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Fluent Awarded Grant for CFD Modeling of High Speed Sealift Ships
Posted Mon November 21, 2005 @09:44AM
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News Fluent Inc., world leader in computational fluid dynamics (CFD) software and services, has announced its part in a successful bid for a U.S. Naval grant to simulate high speed sealift (HSSL) ships.

The Office of Naval Research (ONR) in the area of HSSL has awarded the grant to Fluent as a member of a skilled multi-disciplinary team, specifically working in the area of computational hydrodynamics design and analysis. The total ONR award amount is approximately $500,000 (US), of which Fluent receives $155,000 (US).

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High speed sealift ships require advanced hull designs, high-power, fuel-efficient machinery, and advanced structural designs using light-weight and high-strength materials to perform duties more effectively and efficiently. The primary goal of this project is to serve the interests of the United States land forces – Army and Marines – in developing a vessel that can transport material at high speeds across trans-oceanic distances, allow quick transfer of large loads between ships at sea, enter austere ports, and autonomously off- load in such ports or on exposed beaches.

Fluent is partnering with professors from the University of Michigan and the University of New South Wales, a ship designer at John J. McMullen Associates, and a scientist at the Naval Surface Warfare Center – Carderock Division. This assembly represents one of three groups participating in Phase l of this project, which will consist of demonstrating the capabilities of the hydrodynamic computational tools that will be used in the context of analyzing the hydrodynamic performance of a proposed concept for a HSSL ship. At the conclusion of the first six months, one of the three groups from Phase l will be selected to participate in Phase II, which will be the actual development and validation phase of the project.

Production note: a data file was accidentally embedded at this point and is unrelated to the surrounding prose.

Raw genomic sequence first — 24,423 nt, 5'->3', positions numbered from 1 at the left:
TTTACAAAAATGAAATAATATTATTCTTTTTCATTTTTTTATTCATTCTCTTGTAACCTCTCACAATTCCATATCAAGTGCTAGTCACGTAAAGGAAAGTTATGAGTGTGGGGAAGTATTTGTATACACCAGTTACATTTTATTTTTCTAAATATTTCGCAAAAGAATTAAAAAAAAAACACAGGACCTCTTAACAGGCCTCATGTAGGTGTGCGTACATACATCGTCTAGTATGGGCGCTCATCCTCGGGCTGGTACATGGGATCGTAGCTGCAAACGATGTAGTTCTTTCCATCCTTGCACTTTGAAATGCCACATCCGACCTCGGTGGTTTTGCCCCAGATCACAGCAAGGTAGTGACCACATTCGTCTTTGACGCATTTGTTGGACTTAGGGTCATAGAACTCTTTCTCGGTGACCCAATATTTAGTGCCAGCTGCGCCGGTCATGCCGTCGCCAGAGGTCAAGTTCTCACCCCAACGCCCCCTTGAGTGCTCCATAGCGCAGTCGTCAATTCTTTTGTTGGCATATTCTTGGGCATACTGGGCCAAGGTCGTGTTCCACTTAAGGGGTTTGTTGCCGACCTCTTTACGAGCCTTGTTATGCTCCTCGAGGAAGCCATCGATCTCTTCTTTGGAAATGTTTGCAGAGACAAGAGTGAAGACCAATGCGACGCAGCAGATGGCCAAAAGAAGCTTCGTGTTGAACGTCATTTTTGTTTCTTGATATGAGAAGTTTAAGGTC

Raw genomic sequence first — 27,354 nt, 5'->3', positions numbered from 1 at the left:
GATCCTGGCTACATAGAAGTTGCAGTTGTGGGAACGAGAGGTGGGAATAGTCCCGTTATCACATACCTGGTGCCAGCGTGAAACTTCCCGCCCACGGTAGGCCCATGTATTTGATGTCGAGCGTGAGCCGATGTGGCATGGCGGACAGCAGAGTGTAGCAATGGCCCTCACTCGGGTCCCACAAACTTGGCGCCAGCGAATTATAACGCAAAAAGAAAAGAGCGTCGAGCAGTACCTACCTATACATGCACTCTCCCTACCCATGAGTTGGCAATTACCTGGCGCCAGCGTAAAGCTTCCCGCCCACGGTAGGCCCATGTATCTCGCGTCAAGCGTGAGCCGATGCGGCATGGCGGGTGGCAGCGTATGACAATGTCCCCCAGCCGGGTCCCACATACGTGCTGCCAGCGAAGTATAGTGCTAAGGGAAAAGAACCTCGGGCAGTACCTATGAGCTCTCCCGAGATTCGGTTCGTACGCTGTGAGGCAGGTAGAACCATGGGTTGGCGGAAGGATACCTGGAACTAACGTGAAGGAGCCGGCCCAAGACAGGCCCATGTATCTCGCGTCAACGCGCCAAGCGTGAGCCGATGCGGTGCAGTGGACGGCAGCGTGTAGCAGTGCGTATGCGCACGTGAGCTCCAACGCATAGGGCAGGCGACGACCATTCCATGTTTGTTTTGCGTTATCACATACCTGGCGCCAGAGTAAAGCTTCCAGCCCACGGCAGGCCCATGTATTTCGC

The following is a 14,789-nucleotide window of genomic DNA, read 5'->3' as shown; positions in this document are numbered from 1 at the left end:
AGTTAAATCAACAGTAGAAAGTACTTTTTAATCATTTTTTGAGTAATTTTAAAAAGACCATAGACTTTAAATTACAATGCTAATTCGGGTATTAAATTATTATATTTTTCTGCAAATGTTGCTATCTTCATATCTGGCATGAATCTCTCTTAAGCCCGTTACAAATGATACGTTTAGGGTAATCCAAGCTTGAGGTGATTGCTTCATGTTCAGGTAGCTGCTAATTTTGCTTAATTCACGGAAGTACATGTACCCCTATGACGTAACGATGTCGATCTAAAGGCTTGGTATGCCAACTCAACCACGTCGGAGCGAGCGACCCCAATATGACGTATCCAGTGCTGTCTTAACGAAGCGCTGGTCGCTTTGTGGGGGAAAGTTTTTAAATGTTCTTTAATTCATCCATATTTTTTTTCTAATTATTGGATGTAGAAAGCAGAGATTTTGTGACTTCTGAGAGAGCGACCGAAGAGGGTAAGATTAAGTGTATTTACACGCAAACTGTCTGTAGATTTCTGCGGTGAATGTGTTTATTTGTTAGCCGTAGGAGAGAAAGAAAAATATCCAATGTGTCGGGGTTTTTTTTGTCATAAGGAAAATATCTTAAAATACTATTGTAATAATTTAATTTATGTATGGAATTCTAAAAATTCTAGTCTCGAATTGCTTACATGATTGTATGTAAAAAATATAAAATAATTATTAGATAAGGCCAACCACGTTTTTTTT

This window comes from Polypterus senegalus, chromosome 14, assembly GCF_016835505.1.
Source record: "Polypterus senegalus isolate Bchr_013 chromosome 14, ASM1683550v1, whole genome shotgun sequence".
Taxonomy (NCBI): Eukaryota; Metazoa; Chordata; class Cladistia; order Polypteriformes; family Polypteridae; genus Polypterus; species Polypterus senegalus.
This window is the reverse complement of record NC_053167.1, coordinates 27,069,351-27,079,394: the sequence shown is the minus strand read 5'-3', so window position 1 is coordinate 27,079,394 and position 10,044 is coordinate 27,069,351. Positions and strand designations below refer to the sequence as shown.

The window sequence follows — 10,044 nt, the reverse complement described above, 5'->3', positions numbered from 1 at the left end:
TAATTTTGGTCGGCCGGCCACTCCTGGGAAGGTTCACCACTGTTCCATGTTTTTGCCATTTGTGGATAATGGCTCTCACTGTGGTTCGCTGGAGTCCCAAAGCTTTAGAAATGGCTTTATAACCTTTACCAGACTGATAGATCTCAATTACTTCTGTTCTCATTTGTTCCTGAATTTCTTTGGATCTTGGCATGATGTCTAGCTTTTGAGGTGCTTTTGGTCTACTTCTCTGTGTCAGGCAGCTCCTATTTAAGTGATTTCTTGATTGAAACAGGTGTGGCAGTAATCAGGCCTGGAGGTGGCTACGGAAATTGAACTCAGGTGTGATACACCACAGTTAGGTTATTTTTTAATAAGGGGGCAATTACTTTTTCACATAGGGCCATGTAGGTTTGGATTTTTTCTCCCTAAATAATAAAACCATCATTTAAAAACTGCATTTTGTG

Quote from Armin Troesch, Chair of the Department of Naval Architecture and Marine Engineering, University of Michigan, and lead person for this effort, states that, “New advanced hull forms require new computational tools. This project will bring together the experience of ship designers and the expertise of fluid mechanicians resulting in a physics-based hydrodynamic analysis and design. Given these new capabilities, we expect significant improvements in vessel performance and capabilities.”

The Office of Naval Research coordinates, executes, and promotes the science and technology programs of the United States Navy and Marine Corps through schools, universities, government laboratories, and nonprofit and for-profit organizations. It provides technical advice to the Chief of Naval Operations and the Secretary of the Navy and works with industry to improve technology manufacturing processes.

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